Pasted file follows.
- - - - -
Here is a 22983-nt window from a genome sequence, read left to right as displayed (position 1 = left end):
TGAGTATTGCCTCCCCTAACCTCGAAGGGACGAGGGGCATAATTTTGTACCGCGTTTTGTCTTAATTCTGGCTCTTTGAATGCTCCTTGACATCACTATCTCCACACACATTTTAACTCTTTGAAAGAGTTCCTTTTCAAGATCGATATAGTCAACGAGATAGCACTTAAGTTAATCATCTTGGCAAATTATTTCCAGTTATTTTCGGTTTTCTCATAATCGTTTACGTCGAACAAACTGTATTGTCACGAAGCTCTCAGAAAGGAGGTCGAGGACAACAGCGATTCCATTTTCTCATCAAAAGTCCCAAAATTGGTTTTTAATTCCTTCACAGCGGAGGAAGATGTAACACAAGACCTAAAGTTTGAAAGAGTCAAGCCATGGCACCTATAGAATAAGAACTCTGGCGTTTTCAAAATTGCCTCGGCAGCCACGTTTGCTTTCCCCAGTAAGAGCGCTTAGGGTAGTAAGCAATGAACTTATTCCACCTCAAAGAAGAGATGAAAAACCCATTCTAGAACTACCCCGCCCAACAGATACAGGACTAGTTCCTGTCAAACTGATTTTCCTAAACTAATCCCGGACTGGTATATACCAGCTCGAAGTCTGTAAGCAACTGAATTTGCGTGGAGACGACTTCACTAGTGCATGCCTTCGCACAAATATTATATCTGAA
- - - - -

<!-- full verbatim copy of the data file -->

Here is a 22983-nt window from a genome sequence, read left to right as displayed (position 1 = left end):
TGAGTATTGCCTCCCCTAACCTCGAAGGGACGAGGGGCATAATTTTGTACCGCGTTTTGTCTTAATTCTGGCTCTTTGAATGCTCCTTGACATCACTATCTCCACACACATTTTAACTCTTTGAAAGAGTTCCTTTTCAAGATCGATATAGTCAACGAGATAGCACTTAAGTTAATCATCTTGGCAAATTATTTCCAGTTATTTTCGGTTTTCTCATAATCGTTTACGTCGAACAAACTGTATTGTCACGAAGCTCTCAGAAAGGAGGTCGAGGACAACAGCGATTCCATTTTCTCATCAAAAGTCCCAAAATTGGTTTTTAATTCCTTCACAGCGGAGGAAGATGTAACACAAGACCTAAAGTTTGAAAGAGTCAAGCCATGGCACCTATAGAATAAGAACTCTGGCGTTTTCAAAATTGCCTCGGCAGCCACGTTTGCTTTCCCCAGTAAGAGCGCTTAGGGTAGTAAGCAATGAACTTATTCCACCTCAAAGAAGAGATGAAAAACCCATTCTAGAACTACCCCGCCCAACAGATACAGGACTAGTTCCTGTCAAACTGATTTTCCTAAACTAATCCCGGACTGGTATATACCAGCTCGAAGTCTGTAAGCAACTGAATTTGCGTGGAGACGACTTCACTAGTGCATGCCTTCGCACAAATATTATATCTGAA